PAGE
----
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Bush's second inaugural and the Western Shoshone Nation

At his 2005 Inaugural address, U.S. President George W. Bush made the
unequivocal statement: "All who live in tyranny and hopelessness can know:
The United States will not ignore your oppression, or excuse your
oppressors. When you stand for your liberty, we will stand with you." While
Bush obviously had a number of other countries in mind, these bold words
can also be applied directly to the United States government with regard to
both the plenary power doctrine, and its mistreatment of the traditional
Western Shoshone Nation, which is emblematic of the entire field of federal
Indian law.

Tyranny is defined as "arbitary or unrestrained exercise of power; despotic
abuse of authority." It is also defined as "oppressive or unjustly severe
government on the part of any ruler." It's a pretty safe bet that Bush's
condemnation of tyranny was a rhetorical flourish meant to be more form
than substance, as is often the case with a ceremonial speech. Certainly
Bush's inaugural address does not mean that, in an effort to end tyranny,
he is going to go after those repressive regimes that are allied with the
U.S., such as Saudi Arabia and Pakistan. Rather, if Bush makes the theme of
ending tryanny in the world a substantive part of his foreign policy during
the next four years, he will place regimes such as Iran, Syria, and North
Korea in the cross hairs. But I digress.

As this column has noted numerous times, the Western Shoshone Nation made
the Treaty of Ruby Valley with the Unted States in 1863, and, pursuant to
the U.S. Constitution, that treaty was ratified by the U.S. Senate in 1869.
The Constitution is part of the organic law of the United States. What is
commonly referred to as "the rule of law," so we are led to believe, must
be premised upon and emerge out of the concepts found in the organic law
documents, and subsequent statutes consistent with the Constitution.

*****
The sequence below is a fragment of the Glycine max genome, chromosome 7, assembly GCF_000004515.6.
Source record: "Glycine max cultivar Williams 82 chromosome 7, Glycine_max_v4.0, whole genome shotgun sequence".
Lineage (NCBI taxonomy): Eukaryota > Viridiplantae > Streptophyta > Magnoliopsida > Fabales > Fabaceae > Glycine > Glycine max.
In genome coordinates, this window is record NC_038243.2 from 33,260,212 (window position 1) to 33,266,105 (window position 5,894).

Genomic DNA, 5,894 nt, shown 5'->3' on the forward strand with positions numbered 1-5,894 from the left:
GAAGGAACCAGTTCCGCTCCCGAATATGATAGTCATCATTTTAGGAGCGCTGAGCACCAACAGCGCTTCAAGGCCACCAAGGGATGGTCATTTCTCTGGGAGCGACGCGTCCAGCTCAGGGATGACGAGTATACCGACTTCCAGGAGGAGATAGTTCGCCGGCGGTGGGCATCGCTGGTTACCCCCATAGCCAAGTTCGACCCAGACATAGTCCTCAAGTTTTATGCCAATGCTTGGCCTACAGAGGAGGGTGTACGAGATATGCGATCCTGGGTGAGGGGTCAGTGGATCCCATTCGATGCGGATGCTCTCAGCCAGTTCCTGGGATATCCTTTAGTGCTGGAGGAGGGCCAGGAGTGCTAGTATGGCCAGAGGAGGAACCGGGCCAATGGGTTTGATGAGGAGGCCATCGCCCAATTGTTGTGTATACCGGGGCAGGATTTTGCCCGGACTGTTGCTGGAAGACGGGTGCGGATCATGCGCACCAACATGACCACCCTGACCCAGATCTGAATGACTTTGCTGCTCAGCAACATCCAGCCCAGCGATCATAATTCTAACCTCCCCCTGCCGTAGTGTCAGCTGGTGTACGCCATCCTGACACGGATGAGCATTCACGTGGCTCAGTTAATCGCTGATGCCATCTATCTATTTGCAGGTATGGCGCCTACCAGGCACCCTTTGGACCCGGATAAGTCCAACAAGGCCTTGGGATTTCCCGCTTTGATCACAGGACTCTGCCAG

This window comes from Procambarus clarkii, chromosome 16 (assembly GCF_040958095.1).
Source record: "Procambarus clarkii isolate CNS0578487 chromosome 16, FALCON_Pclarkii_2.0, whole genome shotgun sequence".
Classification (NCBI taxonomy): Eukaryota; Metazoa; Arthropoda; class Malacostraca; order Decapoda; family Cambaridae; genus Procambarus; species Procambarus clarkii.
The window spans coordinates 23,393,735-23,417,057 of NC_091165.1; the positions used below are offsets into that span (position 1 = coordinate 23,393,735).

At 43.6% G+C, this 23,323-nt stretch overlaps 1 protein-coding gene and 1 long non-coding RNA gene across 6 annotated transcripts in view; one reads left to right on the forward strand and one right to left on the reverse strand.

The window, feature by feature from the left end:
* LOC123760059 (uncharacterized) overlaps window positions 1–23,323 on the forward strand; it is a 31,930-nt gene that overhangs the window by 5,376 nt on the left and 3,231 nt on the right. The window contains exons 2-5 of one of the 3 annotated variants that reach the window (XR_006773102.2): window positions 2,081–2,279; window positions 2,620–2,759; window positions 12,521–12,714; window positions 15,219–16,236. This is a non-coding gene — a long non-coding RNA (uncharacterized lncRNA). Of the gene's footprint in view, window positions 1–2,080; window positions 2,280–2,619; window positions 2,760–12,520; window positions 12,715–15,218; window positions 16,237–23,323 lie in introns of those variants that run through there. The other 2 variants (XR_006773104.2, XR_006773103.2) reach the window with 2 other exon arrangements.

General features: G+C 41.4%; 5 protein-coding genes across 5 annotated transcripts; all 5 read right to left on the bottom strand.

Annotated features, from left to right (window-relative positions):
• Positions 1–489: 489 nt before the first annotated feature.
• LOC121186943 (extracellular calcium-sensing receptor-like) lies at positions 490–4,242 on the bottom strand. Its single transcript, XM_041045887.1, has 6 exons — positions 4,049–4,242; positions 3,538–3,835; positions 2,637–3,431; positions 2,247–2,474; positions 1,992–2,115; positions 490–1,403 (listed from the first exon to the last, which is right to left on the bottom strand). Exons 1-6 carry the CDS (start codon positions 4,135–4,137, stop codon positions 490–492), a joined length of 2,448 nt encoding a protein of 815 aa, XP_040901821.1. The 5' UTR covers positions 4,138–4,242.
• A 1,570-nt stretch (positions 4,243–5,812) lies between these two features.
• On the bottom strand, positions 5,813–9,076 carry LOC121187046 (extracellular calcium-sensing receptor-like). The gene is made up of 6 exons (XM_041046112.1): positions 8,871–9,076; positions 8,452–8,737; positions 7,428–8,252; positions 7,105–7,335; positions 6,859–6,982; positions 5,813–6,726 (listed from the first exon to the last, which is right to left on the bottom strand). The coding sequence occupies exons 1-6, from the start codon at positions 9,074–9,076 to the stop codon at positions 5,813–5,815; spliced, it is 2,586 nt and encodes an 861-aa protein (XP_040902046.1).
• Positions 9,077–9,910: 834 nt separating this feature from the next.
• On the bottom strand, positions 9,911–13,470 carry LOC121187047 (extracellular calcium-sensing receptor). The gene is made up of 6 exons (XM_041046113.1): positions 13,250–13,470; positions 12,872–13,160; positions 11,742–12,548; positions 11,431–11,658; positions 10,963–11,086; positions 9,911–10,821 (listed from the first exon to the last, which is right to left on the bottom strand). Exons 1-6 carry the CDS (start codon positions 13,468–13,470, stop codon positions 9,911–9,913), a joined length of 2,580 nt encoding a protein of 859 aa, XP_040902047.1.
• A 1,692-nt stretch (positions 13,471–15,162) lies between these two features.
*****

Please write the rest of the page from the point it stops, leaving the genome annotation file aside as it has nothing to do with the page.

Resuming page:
Based on the Treaty Clause of the U.S. Constitution, the Ruby Valley Treaty
between the United States and the Western Shoshone Nation is part of the
rule of law in the United States. It is a treaty in which both sides pledge
peace and friendship towards one another. A treaty is by definition made
between two or more free and independent nations. Both parties to the
Treaty of Ruby Valley were free and independent nations when they entered
into the treaty, and both continued to be so after they made the treaty.

As noted above, tyranny is the "arbitrary or unrestrained exercise of
power." The United States government acts arbitrarily toward the Western
Shoshone Nation when it ignores the will of the Western Shoshone people and
does whatever it wants, whenever it wants, without regard to the treaty
relationship established between the two nations.

What is most fascinating about federal Indian law generally, and about the
Western Shoshone case specifically, is the background presumption that
American Indians became subject to the mind and mental processes of "the
white man" as soon as he arrived to this hemisphere from Western Europe.
According to this presumption, which I don't subscribe to, the Christian
Europeans' mental processes (thoughts and ideas) took control of the entire
hemisphere, and the indigenous inhabitants, as soon as the Christian
Europeans arrived. Instead of referring to this view as the doctrine of
discovery - which gives them credit for "discovering" a hemisphere that was
already well known to those living there - I prefer to call this the
Doctrine of Christian European Arrival.